As sophisticated, next-gen technology makes its way across global IT landscapes every day, another revolution may be round the corner. Drones and robots are being quickly adopted across many industries including Media and Entertainment, Defense, Retail, Energy and Utilities. Can the Insurance sector afford to ignore this unmanned, task automation revolution? Certainly not. To differentiate in the fiercely competitive market, upgrade operational efficiencies and provide superior customer experience, insurance companies are now exploring the world of drones.
Early adopter cases include usage by two insurance companies – Erie Insurance and Allstate. In 2015, Erie Insurance received the Federal Aviation Administrations (FAA) nod for deploying drones to automate and accelerate underwriting and claims processes. With such innovative and pioneering drones-based claims processes, the company not only reduced claims cycle time, but also assured employee safety at inspection sites especially in rough terrain and areas with history of natural disasters.
A year later, in 2016, another insurance company, Allstate, in a pilot conducted in Texas, US, deployed Quadcopters (or drones that resembled helicopters) to assess home damage in hailstorm affected areas. Besides faster risk assessment, these unmanned aerial vehicles or UAVs eliminated manual claims processing interventions, and significantly reduced claims processing time.
In the near future, drones with their ability to quickly gather large volume data across terrains, will be able to reduce fraudulent claims in the agriculture and farm insurance areas. And use cases dont end at risk mitigation. Drones can also prevent risks. With their 24×7 surveillance ability, drones can quickly identify threats from natural disasters such as volcanic eruptions, floods and hurricanes. This real-time surveillance data can be used to rapidly send disaster advisories and alerts to affected areas. Drones will also benefit the customer with personalized insurance pricing, based on more accurate property and risk assessments. As drones can confirm the existence of features that make properties more (or less) risky to insure, personalized premium amounts can be quickly calculated based on far more precise inputs into pre-defined pricing algorithms.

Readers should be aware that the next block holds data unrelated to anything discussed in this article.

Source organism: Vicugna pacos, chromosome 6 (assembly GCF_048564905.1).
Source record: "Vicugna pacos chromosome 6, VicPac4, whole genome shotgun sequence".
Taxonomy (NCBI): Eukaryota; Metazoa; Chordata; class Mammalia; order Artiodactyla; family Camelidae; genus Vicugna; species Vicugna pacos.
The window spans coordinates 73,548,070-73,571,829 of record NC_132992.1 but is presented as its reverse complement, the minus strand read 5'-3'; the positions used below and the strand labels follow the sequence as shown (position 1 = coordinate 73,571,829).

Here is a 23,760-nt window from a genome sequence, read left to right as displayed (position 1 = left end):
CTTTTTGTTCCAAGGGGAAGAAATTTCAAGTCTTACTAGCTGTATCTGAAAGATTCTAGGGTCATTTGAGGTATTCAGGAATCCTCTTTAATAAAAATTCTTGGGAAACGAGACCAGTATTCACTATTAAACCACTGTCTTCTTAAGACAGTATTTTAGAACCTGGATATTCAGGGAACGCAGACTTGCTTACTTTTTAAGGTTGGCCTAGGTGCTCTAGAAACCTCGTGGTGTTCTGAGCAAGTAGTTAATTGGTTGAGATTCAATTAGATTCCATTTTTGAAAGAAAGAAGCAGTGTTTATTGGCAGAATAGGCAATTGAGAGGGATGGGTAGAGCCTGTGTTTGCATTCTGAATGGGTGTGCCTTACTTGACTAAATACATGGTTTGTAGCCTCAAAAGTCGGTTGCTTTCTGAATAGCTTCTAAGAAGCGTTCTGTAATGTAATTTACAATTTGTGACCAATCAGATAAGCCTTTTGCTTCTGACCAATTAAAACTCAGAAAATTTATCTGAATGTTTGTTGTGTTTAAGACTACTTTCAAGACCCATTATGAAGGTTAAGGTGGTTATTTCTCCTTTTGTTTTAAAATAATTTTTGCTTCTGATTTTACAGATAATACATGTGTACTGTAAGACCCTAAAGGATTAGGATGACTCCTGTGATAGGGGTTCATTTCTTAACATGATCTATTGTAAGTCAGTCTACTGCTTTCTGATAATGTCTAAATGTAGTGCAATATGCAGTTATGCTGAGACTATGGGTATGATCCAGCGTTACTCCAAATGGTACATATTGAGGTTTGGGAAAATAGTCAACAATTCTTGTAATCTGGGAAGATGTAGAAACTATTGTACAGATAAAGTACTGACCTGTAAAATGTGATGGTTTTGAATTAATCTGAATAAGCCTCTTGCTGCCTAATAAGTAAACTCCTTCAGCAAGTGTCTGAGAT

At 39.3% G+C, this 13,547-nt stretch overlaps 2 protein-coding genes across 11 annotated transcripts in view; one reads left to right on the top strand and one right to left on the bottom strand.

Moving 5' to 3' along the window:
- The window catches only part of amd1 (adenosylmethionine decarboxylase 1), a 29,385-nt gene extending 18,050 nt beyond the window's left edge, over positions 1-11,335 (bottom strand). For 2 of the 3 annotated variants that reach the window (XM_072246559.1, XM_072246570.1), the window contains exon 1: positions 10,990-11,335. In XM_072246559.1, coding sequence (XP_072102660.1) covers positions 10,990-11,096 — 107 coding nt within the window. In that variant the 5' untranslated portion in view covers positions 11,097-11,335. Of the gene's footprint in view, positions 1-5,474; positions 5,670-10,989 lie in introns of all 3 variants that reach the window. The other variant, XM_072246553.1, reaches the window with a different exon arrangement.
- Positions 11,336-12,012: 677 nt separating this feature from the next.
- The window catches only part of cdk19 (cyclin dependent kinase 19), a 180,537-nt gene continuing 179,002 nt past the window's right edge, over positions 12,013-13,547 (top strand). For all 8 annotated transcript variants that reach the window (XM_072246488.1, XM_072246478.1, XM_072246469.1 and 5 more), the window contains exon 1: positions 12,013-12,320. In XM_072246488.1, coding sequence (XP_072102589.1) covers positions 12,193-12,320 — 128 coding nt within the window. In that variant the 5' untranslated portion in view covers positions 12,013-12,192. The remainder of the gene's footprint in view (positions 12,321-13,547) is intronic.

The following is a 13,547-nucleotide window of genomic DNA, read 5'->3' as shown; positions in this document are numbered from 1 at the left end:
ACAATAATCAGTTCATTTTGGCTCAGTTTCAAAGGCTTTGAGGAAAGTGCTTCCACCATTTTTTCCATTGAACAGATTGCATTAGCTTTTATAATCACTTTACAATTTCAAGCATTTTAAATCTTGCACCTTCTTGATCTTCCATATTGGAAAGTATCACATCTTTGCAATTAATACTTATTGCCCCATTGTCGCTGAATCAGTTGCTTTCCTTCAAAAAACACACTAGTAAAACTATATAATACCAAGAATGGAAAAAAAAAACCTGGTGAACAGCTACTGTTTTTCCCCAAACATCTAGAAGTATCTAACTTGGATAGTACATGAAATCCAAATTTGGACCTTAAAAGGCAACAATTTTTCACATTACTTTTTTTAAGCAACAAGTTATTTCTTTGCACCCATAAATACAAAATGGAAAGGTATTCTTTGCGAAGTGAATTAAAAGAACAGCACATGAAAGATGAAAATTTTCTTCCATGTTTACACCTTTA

Recognizing the game changer potential of drones, the FAA too has made drone deployment easy, through its revised drone usage policy. Instead of a licensed pilot and an observer, drones can now be managed by people who have passed the drone piloting examination. This revised, drone-friendly regulation, combined with success of early adopter pilots, should drive drone usage across the insurance value chain. The outcome will be streamlined and optimized property and casualty insurance processes. With the ability to easily carry out activities otherwise performed by humans, drones allow for safer work conditions of insurance employees too.
Drones have the potential to drive game-changer customer experience, but are insurance companies prepared to fly?
To leverage this technology, and what could very quickly also become a business model disruptor, insurers will need to address new challenges, by re-inventing their IT strategies. And most importantly, re-visiting their Quality Assurance (QA) & Testing processes. I will discuss that in more detail in my next post.